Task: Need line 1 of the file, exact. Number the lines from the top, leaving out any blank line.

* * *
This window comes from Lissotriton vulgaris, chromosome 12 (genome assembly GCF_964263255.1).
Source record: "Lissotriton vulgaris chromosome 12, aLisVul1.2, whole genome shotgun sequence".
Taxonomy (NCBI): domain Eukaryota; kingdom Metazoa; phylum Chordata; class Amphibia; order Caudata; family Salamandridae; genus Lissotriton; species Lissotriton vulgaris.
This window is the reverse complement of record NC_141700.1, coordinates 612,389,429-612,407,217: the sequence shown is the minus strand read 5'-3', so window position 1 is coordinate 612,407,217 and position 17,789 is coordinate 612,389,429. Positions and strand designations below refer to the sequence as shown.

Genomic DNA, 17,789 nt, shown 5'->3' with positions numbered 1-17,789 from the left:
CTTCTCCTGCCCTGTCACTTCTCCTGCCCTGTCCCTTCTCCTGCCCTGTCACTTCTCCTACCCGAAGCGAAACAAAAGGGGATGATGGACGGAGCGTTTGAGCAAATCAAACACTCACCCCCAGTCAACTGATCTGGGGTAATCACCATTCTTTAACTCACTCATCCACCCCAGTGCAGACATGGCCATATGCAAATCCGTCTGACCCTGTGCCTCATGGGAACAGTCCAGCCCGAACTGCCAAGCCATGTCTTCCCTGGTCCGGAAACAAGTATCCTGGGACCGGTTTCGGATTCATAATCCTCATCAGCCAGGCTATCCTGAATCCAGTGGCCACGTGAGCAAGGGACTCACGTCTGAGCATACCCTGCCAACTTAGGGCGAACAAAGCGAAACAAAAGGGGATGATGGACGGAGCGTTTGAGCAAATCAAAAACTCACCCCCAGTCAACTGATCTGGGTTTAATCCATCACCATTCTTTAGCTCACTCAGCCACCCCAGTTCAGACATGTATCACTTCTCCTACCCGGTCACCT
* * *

This window comes from Lissotriton vulgaris, chromosome 12 (genome assembly GCF_964263255.1).